• Organization – what type of network is employed, and to what extent are the actors networked?
  • Doctrine – what motivates the use of the network form, what keeps it from falling apart, and how does the organization operate without central leadership?
  • Technology – what communication technology is being used, and how?
  • Social ties – how much interpersonal trust exists within the network?

With this rubric, the strength of a netwar actor corresponds to how highly networked it is, whether its doctrine sustains the network and guides its members, how effectively technology is used to maintain the network, and how much interpersonal trust there is between nodes in the network.

Networks with many leaders, or no leader, may maintain coordination through a combination of powerful doctrine, ideology, shared beliefs, and/or common interests. This allows all the members of the network to maintain a common objective despite great personal or group autonomy. In other words, this provides an “ideational, strategic, and operational centrality that allows for tactical decentralization.”[3]


The following are several examples used to support the argument that there is in fact an emergent netwar.


Terrorist groups, in the Middle East especially, seem to be adopting flexible, decentralized network structures as part of a shift away from “formally organized, state-sponsored groups to privately financed, loose networks of individuals and subgroups that may have strategic guidance but that, nonetheless, enjoy tactical independence”.[2]

Past terrorist groups did incorporate autonomous cells, but they were largely coordinated in a non-networked manner. Newer terrorist movements, such as al-Qaeda, employ less hierarchical, loosely interlinked organizational models. Rather than the rigid bureaucratic structures and nationalist agendas of old terror groups, these new operatives are networked, relying on decentralized decision making with flexible ties between other individuals and radical groups sharing common values.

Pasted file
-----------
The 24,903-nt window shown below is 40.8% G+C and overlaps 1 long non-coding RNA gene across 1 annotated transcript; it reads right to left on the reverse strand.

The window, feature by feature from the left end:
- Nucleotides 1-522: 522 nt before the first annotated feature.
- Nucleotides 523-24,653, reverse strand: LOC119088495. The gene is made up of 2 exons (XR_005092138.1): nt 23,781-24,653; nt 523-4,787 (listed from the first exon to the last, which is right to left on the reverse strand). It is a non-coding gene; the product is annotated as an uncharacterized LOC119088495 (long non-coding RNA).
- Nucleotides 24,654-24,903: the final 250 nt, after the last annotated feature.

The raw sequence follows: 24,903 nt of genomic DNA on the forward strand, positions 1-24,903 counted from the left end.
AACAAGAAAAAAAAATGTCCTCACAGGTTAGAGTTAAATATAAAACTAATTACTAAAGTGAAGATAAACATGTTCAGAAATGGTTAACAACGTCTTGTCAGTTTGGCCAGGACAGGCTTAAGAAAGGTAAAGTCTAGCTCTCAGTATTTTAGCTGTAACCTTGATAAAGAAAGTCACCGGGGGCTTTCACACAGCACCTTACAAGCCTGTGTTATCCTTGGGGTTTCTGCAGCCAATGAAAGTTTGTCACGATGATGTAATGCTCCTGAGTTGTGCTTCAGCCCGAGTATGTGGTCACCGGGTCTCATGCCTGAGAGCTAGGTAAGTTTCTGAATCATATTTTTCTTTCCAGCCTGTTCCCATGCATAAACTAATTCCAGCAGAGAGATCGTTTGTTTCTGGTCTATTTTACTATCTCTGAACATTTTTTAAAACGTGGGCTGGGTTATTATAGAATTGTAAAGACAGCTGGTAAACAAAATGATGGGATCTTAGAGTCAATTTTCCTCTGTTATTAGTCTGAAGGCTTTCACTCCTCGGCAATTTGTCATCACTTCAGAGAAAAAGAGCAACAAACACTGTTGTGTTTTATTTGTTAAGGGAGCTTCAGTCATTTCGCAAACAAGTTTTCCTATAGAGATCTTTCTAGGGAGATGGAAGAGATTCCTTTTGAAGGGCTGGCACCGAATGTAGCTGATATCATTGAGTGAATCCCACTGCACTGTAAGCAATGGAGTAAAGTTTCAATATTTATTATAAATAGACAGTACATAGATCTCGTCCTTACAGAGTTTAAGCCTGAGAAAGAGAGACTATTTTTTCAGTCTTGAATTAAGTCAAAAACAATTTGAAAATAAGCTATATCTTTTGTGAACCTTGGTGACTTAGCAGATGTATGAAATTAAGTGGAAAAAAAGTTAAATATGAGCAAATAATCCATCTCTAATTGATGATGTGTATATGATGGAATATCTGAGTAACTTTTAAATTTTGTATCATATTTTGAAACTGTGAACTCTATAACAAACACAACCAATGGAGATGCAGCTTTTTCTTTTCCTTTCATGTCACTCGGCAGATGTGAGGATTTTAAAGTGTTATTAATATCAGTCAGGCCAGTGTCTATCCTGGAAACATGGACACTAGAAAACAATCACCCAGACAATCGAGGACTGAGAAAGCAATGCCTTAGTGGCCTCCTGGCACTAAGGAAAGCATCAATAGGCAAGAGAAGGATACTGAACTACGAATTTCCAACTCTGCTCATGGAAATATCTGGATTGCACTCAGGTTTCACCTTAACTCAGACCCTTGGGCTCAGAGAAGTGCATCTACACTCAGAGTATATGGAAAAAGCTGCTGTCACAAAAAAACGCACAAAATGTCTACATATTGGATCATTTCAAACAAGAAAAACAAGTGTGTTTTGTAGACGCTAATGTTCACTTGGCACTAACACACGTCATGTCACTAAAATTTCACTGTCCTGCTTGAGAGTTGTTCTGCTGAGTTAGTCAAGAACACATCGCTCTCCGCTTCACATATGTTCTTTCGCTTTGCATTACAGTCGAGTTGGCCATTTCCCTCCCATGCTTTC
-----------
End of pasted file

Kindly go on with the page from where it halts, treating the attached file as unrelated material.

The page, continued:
The Zapatista movement began as a seemingly traditional, hierarchical insurgency, but was transformed into an information-age conflict. It has benefited from a diverse network of actors, made up of indigenous communities, non-indigenous middle-class guerilla leaders, and a range of local and transnational NGOs sympathetic to the Zapatista cause. Numerous transnational NGOs networked with local Mexican NGOs that were involved with the marginalized indigenous community and the Zapatista guerillas.[4]

Following setbacks in battle, the guerillas switched tactics and began to exploit the network form, taking advantage of the NGOs connections to mobilize global awareness and support for their reform movement, while putting pressure on the Mexican government. These diverse groups of activists and issue organizations were united by common values and shared goals. The internet, which was in its infancy at the time, also became a key space for networking various groups from around the globe with the Zapatista movement.[4]

Transnational Criminal Organizations[edit]

Transnational Criminal organizations (TCOs), such as Extremist and Terrorist Groups, Italian, Russian, and Jewish Mafias, Mexican and Colombian Drug Cartels, Japanese Yakuza and Chinese Triad Crime syndicates or some Street Gangs, Outlaw Motorcycle Gangs and Cyber-criminals are empowered by the network form in the sense that it heightens their mobility, adaptability, and their ability to operate transnationally. These transnational networks pose a problem for states operating in a conventional, inwardly focused manner. For instance, cartels in Colombia draw power from their extended transnational network resources, making it difficult for the Colombian government to fight the cartels within the confines of its national boundaries. Thus, networking allows TCOs to easily operate across jurisdictions, evading national law enforcement agencies. Networks also make it more difficult to dismantle a criminal operation, given that there is less emphasis on rigid, central leadership.

See also[edit]



  1. ^ David Ronfeldt > RAND Corporation » About » Research Staff Profiles » R » David Ronfeldt
  2. ^ a b c RAND Reports The Future of Terror, Crime, and Militancy John Arquilla, David Ronfeldt ISBN/EAN: 0-8330-3030-2
  3. ^ a b c d RAND Reports The Advent Of Netwar John Arquilla, David Ronfeldt ISBN/EAN: 0-8330-2414-0
  4. ^ a b David Ronfeldt, John Arquilla, Graham E. Fuller, and Melissa Fuller, The Zapatista Social Netwar in Mexico Rand Corporation (1998) sponsored by the United States Army under Contract No. DASW01-96-C-0004 ISBN 0-8330-2656-9